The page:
Decidedly the best music of the score is to be found in the first scene of the first act, with its effective overture, and in the final act. These contain Leonora's romanza "Me pelegrina ed orfana," her duet with Don Alvaro, "Ah, per sempre, e mio bell' angiol," the tragic heroine's melodie, "Pace, pace, mio Dio," and the famous concluding terezetto of Leonora, Don Alvaro and Father Guardiano, "Non imprecare, umilati." Here Verdi has expressed himself in a manner that breathes sincerely and throbs with true emotional vitality. Much that intervenes, however, is chaff, although Leonora's famous aria. "Madre pietosa vergine," Alvaro's romanza, "Oh, Tu che in seno agli angeli," and one or two other numbers should perhaps be exempted. For the baritone part of Don Carlo, sung last night by De Luca, Verdi has written little of real value; none for the soprano role of Preziosilla, which was entrusted to Alice Gentle. The choruses have vigor and dynamic power, but also lack inspiration.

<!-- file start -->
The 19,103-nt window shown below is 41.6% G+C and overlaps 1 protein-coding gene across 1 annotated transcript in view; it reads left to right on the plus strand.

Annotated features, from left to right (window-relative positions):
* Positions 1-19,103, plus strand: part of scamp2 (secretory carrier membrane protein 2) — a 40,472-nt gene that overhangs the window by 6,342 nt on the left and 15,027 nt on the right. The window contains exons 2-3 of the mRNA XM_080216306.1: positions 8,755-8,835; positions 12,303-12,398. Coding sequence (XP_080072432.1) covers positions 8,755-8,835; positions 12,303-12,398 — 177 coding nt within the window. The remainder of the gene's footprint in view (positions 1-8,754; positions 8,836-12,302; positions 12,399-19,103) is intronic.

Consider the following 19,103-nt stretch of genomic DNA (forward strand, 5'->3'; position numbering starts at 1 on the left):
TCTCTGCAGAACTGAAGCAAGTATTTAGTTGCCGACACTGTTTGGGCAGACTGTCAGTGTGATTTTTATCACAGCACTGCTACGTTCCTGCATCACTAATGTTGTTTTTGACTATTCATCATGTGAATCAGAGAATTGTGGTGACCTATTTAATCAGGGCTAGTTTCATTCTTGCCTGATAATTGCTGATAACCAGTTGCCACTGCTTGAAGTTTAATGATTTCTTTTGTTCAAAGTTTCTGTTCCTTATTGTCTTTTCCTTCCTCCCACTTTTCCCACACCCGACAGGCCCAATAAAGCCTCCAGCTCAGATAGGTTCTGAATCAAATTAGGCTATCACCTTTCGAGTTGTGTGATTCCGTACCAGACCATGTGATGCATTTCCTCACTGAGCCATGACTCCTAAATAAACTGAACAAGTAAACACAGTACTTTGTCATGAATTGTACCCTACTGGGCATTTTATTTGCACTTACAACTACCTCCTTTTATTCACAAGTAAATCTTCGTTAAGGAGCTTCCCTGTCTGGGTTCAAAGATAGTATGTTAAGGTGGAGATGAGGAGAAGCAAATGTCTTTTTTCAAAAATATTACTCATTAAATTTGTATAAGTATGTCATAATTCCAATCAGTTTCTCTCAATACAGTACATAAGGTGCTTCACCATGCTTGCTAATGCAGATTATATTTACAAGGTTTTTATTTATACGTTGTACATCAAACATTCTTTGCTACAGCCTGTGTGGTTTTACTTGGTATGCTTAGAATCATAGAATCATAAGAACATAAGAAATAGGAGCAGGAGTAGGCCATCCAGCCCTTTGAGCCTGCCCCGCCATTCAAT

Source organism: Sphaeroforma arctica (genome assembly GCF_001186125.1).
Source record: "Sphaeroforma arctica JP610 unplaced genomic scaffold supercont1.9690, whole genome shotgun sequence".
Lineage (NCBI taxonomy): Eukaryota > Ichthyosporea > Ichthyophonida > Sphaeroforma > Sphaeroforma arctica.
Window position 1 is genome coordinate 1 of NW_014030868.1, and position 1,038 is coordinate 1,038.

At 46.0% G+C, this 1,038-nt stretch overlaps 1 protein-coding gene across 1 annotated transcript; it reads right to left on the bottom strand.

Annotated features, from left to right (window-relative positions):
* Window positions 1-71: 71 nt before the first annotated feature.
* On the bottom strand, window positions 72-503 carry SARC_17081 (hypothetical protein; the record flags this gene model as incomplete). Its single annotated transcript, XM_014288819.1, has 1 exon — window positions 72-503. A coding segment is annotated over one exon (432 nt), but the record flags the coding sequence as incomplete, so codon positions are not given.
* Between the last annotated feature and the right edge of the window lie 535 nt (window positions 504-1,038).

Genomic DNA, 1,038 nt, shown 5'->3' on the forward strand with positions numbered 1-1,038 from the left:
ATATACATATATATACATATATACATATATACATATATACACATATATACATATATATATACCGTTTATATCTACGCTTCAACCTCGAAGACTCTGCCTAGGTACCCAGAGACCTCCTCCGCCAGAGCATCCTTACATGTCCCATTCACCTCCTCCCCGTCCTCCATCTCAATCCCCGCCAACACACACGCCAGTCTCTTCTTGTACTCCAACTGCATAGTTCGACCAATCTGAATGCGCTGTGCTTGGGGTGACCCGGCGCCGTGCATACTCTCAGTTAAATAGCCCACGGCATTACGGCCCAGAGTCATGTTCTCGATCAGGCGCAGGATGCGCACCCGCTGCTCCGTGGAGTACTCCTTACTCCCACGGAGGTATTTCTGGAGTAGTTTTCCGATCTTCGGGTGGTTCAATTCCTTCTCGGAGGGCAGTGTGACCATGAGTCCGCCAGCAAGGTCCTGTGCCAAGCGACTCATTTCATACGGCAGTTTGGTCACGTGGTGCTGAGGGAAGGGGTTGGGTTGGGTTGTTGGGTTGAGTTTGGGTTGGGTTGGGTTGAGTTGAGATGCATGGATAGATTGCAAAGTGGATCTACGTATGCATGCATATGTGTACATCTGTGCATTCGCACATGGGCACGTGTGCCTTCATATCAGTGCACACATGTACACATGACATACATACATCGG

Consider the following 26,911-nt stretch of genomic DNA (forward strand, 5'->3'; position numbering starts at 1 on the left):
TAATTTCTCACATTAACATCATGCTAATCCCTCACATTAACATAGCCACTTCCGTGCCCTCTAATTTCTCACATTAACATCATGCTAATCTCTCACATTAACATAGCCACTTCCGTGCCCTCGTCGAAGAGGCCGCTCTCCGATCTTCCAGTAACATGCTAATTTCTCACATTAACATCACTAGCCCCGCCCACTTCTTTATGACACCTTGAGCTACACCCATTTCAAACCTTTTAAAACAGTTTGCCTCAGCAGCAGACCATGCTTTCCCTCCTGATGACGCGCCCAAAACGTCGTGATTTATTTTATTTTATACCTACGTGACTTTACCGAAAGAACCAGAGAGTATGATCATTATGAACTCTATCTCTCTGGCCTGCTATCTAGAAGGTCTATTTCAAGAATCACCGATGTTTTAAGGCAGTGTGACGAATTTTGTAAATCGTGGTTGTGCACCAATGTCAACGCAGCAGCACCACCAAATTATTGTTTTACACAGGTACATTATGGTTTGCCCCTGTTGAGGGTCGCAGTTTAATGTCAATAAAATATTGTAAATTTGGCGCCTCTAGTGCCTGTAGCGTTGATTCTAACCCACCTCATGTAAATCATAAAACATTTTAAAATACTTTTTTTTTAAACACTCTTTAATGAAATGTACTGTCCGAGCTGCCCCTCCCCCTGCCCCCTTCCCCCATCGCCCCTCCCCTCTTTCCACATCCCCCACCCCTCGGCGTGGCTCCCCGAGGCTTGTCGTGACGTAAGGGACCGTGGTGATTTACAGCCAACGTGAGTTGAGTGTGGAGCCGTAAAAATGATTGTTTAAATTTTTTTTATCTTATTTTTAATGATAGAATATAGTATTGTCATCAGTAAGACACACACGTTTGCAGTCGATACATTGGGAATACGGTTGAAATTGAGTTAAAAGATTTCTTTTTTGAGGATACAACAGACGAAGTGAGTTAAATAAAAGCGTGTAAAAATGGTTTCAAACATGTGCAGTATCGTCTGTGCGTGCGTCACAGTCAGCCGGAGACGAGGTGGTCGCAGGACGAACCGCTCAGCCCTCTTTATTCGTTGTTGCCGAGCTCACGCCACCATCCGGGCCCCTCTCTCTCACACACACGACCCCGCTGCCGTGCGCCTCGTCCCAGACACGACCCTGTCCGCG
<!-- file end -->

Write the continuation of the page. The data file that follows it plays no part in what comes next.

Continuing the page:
It was difficult to believe that Miss Ponselle's earlier stage experiences had been confined to vaudeville, so much assurance she exhibited yesterday while facing a gathering that might well have unnerved her. To judge from her demeanor and her acting one would have taken her to be a youthful singer well versed in the routine of lyric drama. Always in gesture, in pose, and in facial expression did she seem to have perfect command of herself. And this gave cause for quite as much surprise as did the quality of her voice, the control she exerted over it while supporting her tones on an ample supply of breath, and the dramatic intensity she so spontaneously infused in her singing.

Miss Ponselle unquestionably is a woman of very unusual talent, and fortunately nature has endowed her with an excellent stage-presence, as was especially notable when she appeared in the masculine disguise which this Leonora, like another and greater one, assumed. There may be difference of opinion regarding the exact character of the new singer's voice. It has the mellow opulence and warmth of a mezzo in the lower register and responds easily below C natural. Yet , has her voice the range of a dramatic soprano? Only her middle tones are slightly throaty and her high tones not quite free and round in their resonance. Under the circumstances Miss Ponselle is a valuable addition to Signor Gatti-Casazza's company. The Metropolitan Opera Company was in dire need of a "dramatic soprano," and last night's audience welcomed the gifted debutante in a manner that left no doubt of her success.